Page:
Film adaptation of Anton Chekhov's story of life in rural Russia during the latter part of the 19th century. An aging actress Arkidana pays summer visits to her brother Sorin and son ... See full summary »
It's 1933, and eight young women are friends and members of the upper- class group at a private girl's school, about to graduate and start their own lives. The film documents the years ... See full summary »
Taken from the book by John le Carre, George Smiley rallies to the aid of his former intelligence colleague, Ailsa Brimley, to investigate a mysterious letter from a junior master's wife at... See full summary »
Eddie Carbone, a Brooklyn longshoreman is unhappily married to Beatrice and unconsciously in love with Catherine, the niece that they have raised from childhood. Into his house come two ... See full summary »
After Charles Dobbs, a security officer, has a friendly chat with Samuel Fennan from the Foreign Office, the man commits suicide. An anonymous typed letter had been received accusing Fennan of being a Communist during his days at Oxford and their chat while walking in the park was quite amiable. Senior officials want the whole thing swept under the rug and are pleased to leave it as a suicide. Dobbs isn't at all sure as there are a number of anomalies that simply can't be explained away. Dobbs is also having trouble at home with his errant wife, whom he very much loves, having frequent affairs. He's also pleased to see an old friend, Dieter Frey, who he recruited after the war. With the assistance of a colleague and a retired policeman, Dobbs tries to piece together just who is the spy and who in fact assassinated Fennan. Written by
Excerpts of plays seen in this film include scenes from William Shakespeare's 'MacBeth' during rehearsal and 'Christopher Marlowe''s 'Edward II' performed by the Royal Shakespeare Company and directed by Sir 'Peter Hall'. See more »
Are you suggesting that Elsa might have connived in her husband's murder? That's rather a ghoulish thought, Charley.
She's had a rather ghoulish life.
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A gloomy (and gloomily lit) but very interesting spy thriller of the 60's,with a fine performance by James Mason(as Charles Dobbs,but George Smiley in all but name),and good support from Simone Signoret(convincing as a Concentration Camp survivor),Harry Andrews,Kenneth Haigh,Roy Kinnear and Max Adrian.As an answer to the artificial,antiseptic glamour of the James Bond extravaganzas,THE DEADLY AFFAIR works very well for the most part,with an intelligent script compensating for the occasionally over-prolonged and too static dialogue exchanges between the principals.The production is set,deliberately,in dismally unattractive,murky interior and exterior locations around London,though this oddly gives the film more atmosphere,and is also helped by a haunting score by Quincy Jones,one of the best and most criminally underrated of his career.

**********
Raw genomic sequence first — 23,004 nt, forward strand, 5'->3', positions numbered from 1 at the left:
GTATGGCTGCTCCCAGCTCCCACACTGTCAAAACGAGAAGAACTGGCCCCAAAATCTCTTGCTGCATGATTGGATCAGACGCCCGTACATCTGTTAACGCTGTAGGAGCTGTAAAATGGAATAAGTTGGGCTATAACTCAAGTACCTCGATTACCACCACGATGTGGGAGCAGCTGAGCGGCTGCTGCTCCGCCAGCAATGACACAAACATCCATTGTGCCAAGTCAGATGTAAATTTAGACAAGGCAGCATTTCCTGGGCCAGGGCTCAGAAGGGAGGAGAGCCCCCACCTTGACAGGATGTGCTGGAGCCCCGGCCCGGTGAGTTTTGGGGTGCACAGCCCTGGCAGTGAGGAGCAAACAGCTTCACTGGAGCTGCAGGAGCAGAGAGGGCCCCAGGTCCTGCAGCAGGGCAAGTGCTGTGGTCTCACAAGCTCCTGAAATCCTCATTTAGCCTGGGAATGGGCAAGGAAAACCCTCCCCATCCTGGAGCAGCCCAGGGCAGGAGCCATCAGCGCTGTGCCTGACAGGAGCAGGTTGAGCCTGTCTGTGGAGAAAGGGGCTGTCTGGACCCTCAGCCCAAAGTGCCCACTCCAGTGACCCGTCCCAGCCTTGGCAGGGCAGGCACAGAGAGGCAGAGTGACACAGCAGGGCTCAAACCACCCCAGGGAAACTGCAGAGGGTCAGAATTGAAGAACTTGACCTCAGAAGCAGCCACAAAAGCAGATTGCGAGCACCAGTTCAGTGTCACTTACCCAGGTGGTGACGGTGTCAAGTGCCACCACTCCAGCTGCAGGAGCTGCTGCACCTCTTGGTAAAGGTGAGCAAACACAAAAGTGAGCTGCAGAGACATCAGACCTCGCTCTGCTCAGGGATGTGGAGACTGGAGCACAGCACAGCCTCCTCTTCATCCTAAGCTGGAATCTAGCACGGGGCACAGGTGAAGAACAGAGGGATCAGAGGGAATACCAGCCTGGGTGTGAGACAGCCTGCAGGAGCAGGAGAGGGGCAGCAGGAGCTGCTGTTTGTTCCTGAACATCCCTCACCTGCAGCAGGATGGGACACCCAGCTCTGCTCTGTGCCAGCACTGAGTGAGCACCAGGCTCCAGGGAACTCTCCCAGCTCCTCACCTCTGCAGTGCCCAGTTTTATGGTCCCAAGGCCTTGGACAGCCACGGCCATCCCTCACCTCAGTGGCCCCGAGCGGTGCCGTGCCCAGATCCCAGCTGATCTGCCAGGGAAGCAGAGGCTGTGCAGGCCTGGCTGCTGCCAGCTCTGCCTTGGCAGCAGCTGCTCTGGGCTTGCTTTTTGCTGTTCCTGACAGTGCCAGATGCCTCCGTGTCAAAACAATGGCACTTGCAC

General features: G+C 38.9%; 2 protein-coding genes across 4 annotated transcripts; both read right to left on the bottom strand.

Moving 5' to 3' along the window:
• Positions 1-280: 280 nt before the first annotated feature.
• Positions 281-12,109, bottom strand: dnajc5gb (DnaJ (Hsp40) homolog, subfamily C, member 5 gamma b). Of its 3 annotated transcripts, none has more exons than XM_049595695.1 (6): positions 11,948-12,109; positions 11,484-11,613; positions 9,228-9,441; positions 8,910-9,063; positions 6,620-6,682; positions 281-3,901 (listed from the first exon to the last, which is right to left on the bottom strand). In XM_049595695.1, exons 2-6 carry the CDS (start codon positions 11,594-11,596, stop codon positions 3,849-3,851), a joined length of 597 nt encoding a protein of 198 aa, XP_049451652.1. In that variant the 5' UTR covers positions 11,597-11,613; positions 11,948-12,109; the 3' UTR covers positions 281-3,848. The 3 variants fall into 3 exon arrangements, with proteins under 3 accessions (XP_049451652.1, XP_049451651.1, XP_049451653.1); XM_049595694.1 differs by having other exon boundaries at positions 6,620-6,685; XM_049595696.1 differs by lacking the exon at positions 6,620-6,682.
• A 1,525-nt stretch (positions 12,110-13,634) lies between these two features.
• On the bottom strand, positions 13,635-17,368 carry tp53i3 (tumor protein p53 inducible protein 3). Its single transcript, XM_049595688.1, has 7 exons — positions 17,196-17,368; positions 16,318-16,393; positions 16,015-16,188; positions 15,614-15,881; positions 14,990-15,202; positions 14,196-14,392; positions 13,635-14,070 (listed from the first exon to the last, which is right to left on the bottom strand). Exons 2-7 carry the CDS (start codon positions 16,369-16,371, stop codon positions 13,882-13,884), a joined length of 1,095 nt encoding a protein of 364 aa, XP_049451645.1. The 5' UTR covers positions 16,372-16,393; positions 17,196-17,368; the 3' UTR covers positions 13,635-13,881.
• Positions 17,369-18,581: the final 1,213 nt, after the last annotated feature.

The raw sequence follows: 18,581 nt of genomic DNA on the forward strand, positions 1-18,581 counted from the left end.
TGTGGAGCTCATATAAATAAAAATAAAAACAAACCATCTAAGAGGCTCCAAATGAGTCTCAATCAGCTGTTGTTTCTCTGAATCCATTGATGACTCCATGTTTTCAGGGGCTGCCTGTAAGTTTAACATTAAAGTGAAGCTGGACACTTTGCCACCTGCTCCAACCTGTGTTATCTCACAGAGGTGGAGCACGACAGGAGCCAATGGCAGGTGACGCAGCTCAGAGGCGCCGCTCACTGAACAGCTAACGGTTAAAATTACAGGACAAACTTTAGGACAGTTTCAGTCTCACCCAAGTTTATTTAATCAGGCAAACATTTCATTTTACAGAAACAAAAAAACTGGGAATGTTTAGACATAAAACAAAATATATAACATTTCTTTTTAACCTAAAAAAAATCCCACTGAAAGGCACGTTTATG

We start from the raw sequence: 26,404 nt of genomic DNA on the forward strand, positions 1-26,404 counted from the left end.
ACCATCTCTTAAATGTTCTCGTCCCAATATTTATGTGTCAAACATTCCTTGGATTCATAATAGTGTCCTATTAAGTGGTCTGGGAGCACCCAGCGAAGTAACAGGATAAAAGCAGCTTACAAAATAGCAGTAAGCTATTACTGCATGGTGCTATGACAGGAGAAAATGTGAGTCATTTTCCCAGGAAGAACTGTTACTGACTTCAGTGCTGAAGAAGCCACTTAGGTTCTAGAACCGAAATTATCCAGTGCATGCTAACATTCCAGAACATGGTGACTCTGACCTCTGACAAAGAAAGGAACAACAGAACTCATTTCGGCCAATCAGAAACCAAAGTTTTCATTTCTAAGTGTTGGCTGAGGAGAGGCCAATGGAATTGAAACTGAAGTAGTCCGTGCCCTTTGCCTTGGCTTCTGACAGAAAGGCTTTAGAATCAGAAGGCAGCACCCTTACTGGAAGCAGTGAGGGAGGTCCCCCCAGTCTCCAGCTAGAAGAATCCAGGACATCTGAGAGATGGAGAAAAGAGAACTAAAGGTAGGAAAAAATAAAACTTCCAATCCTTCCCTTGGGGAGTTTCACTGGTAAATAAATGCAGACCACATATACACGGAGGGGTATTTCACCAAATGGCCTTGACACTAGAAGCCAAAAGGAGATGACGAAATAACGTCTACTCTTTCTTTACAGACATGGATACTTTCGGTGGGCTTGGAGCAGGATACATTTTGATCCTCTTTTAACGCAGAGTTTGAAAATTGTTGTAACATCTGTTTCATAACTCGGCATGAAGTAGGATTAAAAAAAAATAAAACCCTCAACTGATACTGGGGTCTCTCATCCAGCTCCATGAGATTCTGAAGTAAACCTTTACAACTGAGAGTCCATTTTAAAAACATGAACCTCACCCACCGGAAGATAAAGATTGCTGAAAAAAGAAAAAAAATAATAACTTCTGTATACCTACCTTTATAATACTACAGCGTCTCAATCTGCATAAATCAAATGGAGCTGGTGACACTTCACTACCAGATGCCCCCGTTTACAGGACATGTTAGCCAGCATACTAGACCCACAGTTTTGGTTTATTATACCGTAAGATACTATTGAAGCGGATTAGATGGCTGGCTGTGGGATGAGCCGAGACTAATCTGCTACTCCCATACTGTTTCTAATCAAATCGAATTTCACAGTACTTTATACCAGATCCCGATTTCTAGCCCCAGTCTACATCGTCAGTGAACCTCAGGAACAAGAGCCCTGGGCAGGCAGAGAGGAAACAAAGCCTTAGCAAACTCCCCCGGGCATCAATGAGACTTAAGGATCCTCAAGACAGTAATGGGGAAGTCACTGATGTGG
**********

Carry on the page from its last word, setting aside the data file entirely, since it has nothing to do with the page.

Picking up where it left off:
The film only drags a little in a sub-plot involving Mason's nymphomaniac wife,played somewhat uncomfortably by Harriet Andersson.The film would have worked equally well if not better had Ms Andersson been a decent,devoted spouse,and Maximillan Schell is given little to do as an old wartime colleague (and as it turns out,yet another of Mrs Dobbs' lovers) of Dobbs.But for the most part,American Sidney Lumet does a first-class job as an outsider's look into British/European espionage,and it grips solidly throughout.
RATING:7 and a half out of 10.
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